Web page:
Haitian Blue Coffee Own A Tree Meditation

But that is not where we are going with this. Not today. Today was a lesson for me. Sustainability while working in developing countries is of vital importance- but there is sometimes what can be classified an emergency. An emergency being a tsunami. An earthquake. An outbreak of a virus. These are emergencies. Similarly, an 84 year old man who has no money, a paralyzed wife, and a ton of dead crops. This too is an emergency in a different way. 

Let me preface my next decision with a couple points. This "emergency" is not the same as when a natural disaster occurs, which would be one of the only times I would personally approve of donating imported goods to people in a developing country. Therefore, it does not call for me to donate him shoes. It does not call for me to import food. It does not call for me to do anything, that will not in the end bring business back to Haiti somehow and help the country as a whole. Why? ...because we have literally caused the unemployment in Haiti to become over 65% due to foreign aid and lack of sustainable assistance, and personally I want to be very careful that my decisions to help one person do not end up hurting ten more.

I wrestled with the thoughts until one night I found myself buying a flight to return. I arrived a few days later and was happy to see that Philemon's bean plants were already taking some fruition. His wife stood slowly, and used a walker to get around the small concrete room. Farm still dead, but small improvements made me smile. As always, he cooked me a meal. We ate and had good conversation. About his family. About his church. About the joys of his life he was so excited to share.

It began to rain, and I arose to say my good-byes. Philemon and his brother Samuel (another coffee producer) accompanied me to my car. They stood in the rain, waiting for me to depart safely. Engine running, I sat for what felt like a long moment. Deep in thought.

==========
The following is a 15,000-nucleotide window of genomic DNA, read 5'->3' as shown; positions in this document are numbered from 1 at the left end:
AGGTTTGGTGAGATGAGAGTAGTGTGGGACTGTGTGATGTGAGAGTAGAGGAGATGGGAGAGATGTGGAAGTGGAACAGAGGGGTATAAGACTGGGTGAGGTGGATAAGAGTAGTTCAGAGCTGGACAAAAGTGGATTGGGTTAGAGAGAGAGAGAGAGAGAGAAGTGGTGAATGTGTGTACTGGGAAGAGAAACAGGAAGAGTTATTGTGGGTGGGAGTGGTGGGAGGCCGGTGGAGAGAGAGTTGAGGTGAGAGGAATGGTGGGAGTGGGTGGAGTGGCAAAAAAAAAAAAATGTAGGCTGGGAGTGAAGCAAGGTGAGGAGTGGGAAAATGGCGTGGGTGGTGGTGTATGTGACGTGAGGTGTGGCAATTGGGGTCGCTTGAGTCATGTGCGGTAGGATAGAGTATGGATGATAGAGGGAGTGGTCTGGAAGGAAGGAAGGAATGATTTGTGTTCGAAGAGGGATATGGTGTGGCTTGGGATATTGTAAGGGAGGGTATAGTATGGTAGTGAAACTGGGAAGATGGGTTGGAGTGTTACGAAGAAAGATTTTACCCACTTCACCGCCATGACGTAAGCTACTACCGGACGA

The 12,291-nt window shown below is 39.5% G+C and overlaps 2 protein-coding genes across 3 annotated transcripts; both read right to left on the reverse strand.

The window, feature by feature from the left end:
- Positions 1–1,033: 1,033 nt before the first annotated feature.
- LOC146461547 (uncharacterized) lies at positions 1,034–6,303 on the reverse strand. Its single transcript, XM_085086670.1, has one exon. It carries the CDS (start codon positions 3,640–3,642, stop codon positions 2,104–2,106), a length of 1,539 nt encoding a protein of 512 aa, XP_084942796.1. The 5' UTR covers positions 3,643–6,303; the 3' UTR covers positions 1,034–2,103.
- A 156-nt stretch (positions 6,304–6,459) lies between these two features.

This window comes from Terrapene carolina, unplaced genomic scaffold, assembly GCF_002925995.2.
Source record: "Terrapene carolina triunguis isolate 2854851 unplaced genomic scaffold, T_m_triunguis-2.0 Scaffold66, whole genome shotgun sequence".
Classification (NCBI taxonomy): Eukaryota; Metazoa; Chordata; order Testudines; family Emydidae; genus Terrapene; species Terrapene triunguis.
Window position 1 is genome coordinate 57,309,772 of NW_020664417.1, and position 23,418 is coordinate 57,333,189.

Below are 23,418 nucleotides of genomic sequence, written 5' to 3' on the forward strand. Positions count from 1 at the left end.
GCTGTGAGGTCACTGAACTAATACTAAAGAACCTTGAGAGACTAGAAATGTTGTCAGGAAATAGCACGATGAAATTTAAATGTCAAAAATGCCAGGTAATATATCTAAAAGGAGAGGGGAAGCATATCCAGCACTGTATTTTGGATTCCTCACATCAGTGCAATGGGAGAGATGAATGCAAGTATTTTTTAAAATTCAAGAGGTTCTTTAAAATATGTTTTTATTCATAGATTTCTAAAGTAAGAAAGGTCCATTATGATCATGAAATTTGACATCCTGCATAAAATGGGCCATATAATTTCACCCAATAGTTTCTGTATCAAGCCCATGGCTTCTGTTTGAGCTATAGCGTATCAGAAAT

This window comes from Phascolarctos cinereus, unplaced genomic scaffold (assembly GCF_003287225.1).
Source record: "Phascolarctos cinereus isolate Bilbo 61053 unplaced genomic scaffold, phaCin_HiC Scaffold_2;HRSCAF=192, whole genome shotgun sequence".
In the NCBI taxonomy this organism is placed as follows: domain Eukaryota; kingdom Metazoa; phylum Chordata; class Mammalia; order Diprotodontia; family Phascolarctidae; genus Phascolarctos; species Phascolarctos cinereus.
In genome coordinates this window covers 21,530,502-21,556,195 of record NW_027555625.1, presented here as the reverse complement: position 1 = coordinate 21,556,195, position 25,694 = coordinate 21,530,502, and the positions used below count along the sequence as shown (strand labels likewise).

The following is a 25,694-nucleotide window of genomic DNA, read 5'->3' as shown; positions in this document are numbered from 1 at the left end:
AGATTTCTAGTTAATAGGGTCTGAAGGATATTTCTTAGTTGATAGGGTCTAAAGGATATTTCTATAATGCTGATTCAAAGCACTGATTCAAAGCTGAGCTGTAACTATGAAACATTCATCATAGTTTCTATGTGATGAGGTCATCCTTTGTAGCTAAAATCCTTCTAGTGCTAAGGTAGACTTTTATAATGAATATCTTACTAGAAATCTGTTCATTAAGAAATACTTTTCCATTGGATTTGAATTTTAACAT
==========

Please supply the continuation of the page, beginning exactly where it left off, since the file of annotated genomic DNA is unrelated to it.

See, although we do provide donations to the own-a-tree project, in short, it has to be able to function independently and in a sustainable way. It could not do that if it is giving away free product (nursing trees). Coffee growers can buy the trees, and even pay later with their first harvest. Which I believe is a huge advantage for them. That however takes 4 years for the plants to mature, and for an 84 year old I feel like 4 years is a long time to be waiting on some fruit. 

I rolled down my window and bid Philemon back into the car. Both dripping wet at this point, he joined me by climbing into the passenger seat. Cautiously, because this is never something that I do without much thought and proper analysis, I handed him enough money to replenish his farm from the nursery. Now he would not have to wait the four years for a mature plant. This solution would allow that the money to still go back into planting more coffee trees as the own-a-tree donors were promised, but this man now gets bumped to the front of the line, which I unapologetically feel was appropriate. 

We embraced for a moment and exchanged a final good-bye. He told me he was excited for me to return in a few months and see his new farm. I thought to myself as I drove down the wet mountain, how much I was looking forward to that moment.